Following the meetings, agents would carpool around town together touring new listings. After tours, they would gather together for lunch and more camaraderie.

There were discussions of strategy and opportunities to air different challenges that they may face.

Soon, agent numbers grew too large to carpool. Pace hired a bus so that everyone could tour together. Not long after that, a second bus became necessary to accommodate the growing family of agents. When two busses were not enough, a new idea was hit upon – individual agents would host open houses for colleagues at their new listings, luring their coworkers with promises of pizza or sandwiches or other snacks. This tradition continues today. The busses were let go and there was a return to carpooling.

Pace Woods’s determination to foster a family spirit led to great success.

He was busy galvanizing people and relationships so that it surfaced not only with results and prosperity, but also showed the power of belonging and affinity.

The Young City as a Garden

During the 1860s and 1870s, if they thought of it at all, most people considered Nebraska part of a great American desert. To many, our State was barren space to be traversed, an obstacle beyond which was the shimmering prize of a distant western goal. A common sentiment, both literal and metaphoric: what could possibly grow here?

Fortunately, some dreamed beyond that sentiment. Where others saw only desert, a few envisioned a robust garden. Roots were set and Lincoln rose up. The city’s emergence from the dust and soil was patient and steady as prairie flowers.

Settling a city was irresistibly alluring for a certain type of young person who found risk and adventure glamorous. But dreams alone wouldn’t make success, and risk can be tempered by order, mitigated by hard work.

A plat, originally made in 1867, roughly delineated the borders of the city from A Street north to U Street, and east from First to 17th Streets. Over the coming quarter century, land booms were under way. Within these borders the young city was a garden beginning to bud, outside the borders tendrils crept.

In 1889 Mark W. Woods and George J. Woods began city realty development in Lincoln. Platted additions stretched six miles north of the University, south of city hall to the penitentiary, and west of what is now Pioneers Park. Lincoln began to flower.

Like great gardens, fine cities demand dreams and creativity. The Woods Brothers added to the equation courage, compassion, and common sense. Lincoln thrived and so did they.

Lincoln in 1889
Lincoln in 1889

The Future

How do you want to be a part of the future? By creating a useful invention? By leaving a philanthropic or family legacy? Perhaps an artistic creation? All the things we can think of to extend the memories of ourselves may have a different context, but individuals and families living 100 years ago also wanted to be a part of the future.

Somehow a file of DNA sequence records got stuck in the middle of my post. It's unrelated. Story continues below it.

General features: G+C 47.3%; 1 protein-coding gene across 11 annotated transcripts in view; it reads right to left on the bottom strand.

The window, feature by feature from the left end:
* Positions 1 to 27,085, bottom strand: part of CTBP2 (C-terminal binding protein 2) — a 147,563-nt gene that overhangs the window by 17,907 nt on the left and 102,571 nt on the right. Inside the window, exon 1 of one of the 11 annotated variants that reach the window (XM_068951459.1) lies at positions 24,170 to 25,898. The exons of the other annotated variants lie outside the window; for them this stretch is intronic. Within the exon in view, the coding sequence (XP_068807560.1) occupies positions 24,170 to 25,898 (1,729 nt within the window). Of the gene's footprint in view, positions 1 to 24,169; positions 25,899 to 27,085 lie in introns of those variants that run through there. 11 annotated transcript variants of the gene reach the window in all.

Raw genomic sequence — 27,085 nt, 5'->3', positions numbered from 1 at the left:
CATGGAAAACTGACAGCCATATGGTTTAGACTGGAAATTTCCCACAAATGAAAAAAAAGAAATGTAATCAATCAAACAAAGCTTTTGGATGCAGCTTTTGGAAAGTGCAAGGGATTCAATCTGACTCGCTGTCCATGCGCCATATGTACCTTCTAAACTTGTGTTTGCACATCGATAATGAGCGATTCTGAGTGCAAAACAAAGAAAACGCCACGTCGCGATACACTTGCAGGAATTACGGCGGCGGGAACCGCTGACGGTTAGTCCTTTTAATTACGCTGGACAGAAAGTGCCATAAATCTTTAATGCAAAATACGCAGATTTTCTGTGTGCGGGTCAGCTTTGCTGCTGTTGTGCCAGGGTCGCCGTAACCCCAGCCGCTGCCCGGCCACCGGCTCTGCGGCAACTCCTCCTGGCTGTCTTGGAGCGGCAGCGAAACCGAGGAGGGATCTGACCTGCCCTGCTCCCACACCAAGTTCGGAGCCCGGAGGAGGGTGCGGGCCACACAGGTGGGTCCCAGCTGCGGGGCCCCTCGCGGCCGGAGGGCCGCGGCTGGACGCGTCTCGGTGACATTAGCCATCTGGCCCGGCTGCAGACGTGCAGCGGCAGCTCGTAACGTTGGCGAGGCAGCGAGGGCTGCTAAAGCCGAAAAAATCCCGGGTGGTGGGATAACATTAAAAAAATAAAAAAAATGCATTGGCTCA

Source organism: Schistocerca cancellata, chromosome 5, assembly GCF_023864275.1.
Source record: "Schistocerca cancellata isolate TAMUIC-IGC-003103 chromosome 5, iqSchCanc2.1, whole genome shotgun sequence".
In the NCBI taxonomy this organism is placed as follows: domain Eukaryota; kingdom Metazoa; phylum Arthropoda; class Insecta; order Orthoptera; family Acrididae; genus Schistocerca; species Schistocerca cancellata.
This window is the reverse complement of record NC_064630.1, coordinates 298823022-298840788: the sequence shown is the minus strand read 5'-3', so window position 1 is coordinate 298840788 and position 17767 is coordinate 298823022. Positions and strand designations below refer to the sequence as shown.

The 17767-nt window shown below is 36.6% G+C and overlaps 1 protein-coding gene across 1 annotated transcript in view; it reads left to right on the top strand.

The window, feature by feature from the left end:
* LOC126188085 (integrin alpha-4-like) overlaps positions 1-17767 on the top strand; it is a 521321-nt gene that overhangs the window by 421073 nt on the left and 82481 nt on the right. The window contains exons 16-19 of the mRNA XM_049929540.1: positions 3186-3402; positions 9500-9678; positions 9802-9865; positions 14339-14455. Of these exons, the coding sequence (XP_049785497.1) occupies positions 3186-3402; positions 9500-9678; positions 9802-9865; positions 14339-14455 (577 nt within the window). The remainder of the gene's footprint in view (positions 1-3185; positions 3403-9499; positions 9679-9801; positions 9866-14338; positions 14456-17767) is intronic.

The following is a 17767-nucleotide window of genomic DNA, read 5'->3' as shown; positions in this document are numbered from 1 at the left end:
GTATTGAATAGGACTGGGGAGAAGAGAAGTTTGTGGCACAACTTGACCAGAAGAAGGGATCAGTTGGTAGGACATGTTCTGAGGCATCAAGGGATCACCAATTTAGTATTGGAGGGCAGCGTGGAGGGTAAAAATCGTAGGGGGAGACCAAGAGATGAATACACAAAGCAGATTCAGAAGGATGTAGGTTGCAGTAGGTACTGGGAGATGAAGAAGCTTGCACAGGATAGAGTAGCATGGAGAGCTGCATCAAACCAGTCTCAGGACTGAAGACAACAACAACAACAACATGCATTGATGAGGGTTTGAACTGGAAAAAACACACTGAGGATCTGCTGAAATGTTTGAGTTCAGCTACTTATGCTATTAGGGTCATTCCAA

The Woods Family has had a range of interests and abilities that put them in the position to help shape the future. Let’s take a look at a few of the family’s different businesses and concerns.

4generaWoods_webIn 1889, using their collective knowledge of law, land, and livestock, Colonel F.M. Woods and three of his four sons, Mark W., George J., and Frank H. Woods started the firm of Woods Brothers. Beginning with land and real estate development in Lincoln, they broadened their activities to nurture close contact within prominent financial and investment circles.

By the mid- and late-1920s, Woods Brothers had diversified to form Woods Investment Company; Lincoln Telephone and Telegraph Company; Standard Timber Company; and Woods Brothers’ Silo and Manufacturing Company. Planning was underway to engage in inland waterway development all around the country that would provide riverbank mitigation and bridge building work.

The list continues. Other Woods Brothers interests included the Lincoln Traction Company that ran the city’s trolleys; major holdings in Illinois’ O’Gara Coal Company; department stores; dry goods manufacturing; securities and insurance; and construction. They went into the ranching business, and they were leading breeders and dealers of purebred draft horses. They manufactured aircraft.

They were into so many interesting and diverse business activities, it is not surprising to find exotic bits of American history like this from historian Jim McKee, writing in the Lincoln Journal Star: “On March 3, 1931 the [Woods Brothers] corporation submitted a bid of $58.6 million to build Hoover Dam but was bested by a six-corporation combination whose bid of $48,890,955 was said to be only $4,200 more than the government calculated as the actual cost of construction.”

Although it was critical to the development of the city of Lincoln, their ambition and success came to help define so much more. Theirs are a series of fascinating stories that reach into the recent past of the United States and its development, as well. Their stories can remind us that a combination of vision, hard work, tenacity, and a dose of good timing can culminate not only a family legacy, they can come together to help shape the future.